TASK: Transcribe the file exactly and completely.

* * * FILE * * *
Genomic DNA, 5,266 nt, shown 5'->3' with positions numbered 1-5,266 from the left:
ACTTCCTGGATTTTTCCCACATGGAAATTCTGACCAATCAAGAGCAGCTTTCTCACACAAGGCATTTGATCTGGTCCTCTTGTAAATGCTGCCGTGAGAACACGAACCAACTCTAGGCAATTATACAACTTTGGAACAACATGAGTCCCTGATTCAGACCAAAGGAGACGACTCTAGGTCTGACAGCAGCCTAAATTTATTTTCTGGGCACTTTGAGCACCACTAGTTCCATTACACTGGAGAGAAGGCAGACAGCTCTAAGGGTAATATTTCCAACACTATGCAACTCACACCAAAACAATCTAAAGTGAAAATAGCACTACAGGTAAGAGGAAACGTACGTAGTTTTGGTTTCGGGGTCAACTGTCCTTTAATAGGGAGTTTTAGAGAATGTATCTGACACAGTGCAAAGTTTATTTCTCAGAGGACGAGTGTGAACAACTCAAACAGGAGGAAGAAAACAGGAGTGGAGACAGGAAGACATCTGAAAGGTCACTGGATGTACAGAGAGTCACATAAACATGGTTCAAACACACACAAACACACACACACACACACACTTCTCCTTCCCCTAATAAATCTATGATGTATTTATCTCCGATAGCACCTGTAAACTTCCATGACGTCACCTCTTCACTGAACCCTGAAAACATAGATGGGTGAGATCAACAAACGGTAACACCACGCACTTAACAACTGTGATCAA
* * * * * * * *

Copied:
Genomic DNA, 5,266 nt, shown 5'->3' with positions numbered 1-5,266 from the left:
ACTTCCTGGATTTTTCCCACATGGAAATTCTGACCAATCAAGAGCAGCTTTCTCACACAAGGCATTTGATCTGGTCCTCTTGTAAATGCTGCCGTGAGAACACGAACCAACTCTAGGCAATTATACAACTTTGGAACAACATGAGTCCCTGATTCAGACCAAAGGAGACGACTCTAGGTCTGACAGCAGCCTAAATTTATTTTCTGGGCACTTTGAGCACCACTAGTTCCATTACACTGGAGAGAAGGCAGACAGCTCTAAGGGTAATATTTCCAACACTATGCAACTCACACCAAAACAATCTAAAGTGAAAATAGCACTACAGGTAAGAGGAAACGTACGTAGTTTTGGTTTCGGGGTCAACTGTCCTTTAATAGGGAGTTTTAGAGAATGTATCTGACACAGTGCAAAGTTTATTTCTCAGAGGACGAGTGTGAACAACTCAAACAGGAGGAAGAAAACAGGAGTGGAGACAGGAAGACATCTGAAAGGTCACTGGATGTACAGAGAGTCACATAAACATGGTTCAAACACACACAAACACACACACACACACACACTTCTCCTTCCCCTAATAAATCTATGATGTATTTATCTCCGATAGCACCTGTAAACTTCCATGACGTCACCTCTTCACTGAACCCTGAAAACATAGATGGGTGAGATCAACAAACGGTAACACCACGCACTTAACAACTGTGATCAA